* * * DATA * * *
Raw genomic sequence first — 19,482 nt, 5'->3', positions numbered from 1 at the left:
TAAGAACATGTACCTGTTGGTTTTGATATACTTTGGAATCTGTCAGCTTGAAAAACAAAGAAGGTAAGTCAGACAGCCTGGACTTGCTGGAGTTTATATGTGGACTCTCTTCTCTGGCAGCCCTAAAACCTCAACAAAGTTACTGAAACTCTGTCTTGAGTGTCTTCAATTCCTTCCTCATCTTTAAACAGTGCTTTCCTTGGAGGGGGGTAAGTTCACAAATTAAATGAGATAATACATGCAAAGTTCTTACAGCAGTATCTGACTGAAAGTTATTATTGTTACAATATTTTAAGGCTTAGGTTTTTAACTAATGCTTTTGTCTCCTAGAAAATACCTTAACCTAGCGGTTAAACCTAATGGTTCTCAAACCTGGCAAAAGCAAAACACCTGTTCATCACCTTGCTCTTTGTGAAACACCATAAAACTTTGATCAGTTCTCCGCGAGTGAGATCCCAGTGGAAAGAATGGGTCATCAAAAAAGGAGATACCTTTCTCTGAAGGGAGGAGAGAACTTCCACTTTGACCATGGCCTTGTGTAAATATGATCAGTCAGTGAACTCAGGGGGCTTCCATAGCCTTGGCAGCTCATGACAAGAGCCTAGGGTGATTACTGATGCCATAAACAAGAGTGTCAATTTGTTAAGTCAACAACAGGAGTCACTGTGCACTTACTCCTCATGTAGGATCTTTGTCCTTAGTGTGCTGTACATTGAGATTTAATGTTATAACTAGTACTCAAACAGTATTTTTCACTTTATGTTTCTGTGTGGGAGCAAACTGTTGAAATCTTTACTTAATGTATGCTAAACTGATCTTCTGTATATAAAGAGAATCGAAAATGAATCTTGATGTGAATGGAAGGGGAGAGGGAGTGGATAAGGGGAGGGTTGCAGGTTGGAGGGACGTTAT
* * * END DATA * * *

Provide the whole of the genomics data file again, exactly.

Raw genomic sequence first — 19,482 nt, 5'->3', positions numbered from 1 at the left:
TAAGAACATGTACCTGTTGGTTTTGATATACTTTGGAATCTGTCAGCTTGAAAAACAAAGAAGGTAAGTCAGACAGCCTGGACTTGCTGGAGTTTATATGTGGACTCTCTTCTCTGGCAGCCCTAAAACCTCAACAAAGTTACTGAAACTCTGTCTTGAGTGTCTTCAATTCCTTCCTCATCTTTAAACAGTGCTTTCCTTGGAGGGGGGTAAGTTCACAAATTAAATGAGATAATACATGCAAAGTTCTTACAGCAGTATCTGACTGAAAGTTATTATTGTTACAATATTTTAAGGCTTAGGTTTTTAACTAATGCTTTTGTCTCCTAGAAAATACCTTAACCTAGCGGTTAAACCTAATGGTTCTCAAACCTGGCAAAAGCAAAACACCTGTTCATCACCTTGCTCTTTGTGAAACACCATAAAACTTTGATCAGTTCTCCGCGAGTGAGATCCCAGTGGAAAGAATGGGTCATCAAAAAAGGAGATACCTTTCTCTGAAGGGAGGAGAGAACTTCCACTTTGACCATGGCCTTGTGTAAATATGATCAGTCAGTGAACTCAGGGGGCTTCCATAGCCTTGGCAGCTCATGACAAGAGCCTAGGGTGATTACTGATGCCATAAACAAGAGTGTCAATTTGTTAAGTCAACAACAGGAGTCACTGTGCACTTACTCCTCATGTAGGATCTTTGTCCTTAGTGTGCTGTACATTGAGATTTAATGTTATAACTAGTACTCAAACAGTATTTTTCACTTTATGTTTCTGTGTGGGAGCAAACTGTTGAAATCTTTACTTAATGTATGCTAAACTGATCTTCTGTATATAAAGAGAATCGAAAATGAATCTTGATGTGAATGGAAGGGGAGAGGGAGTGGATAAGGGGAGGGTTGCAGGTTGGAGGGACGTTAT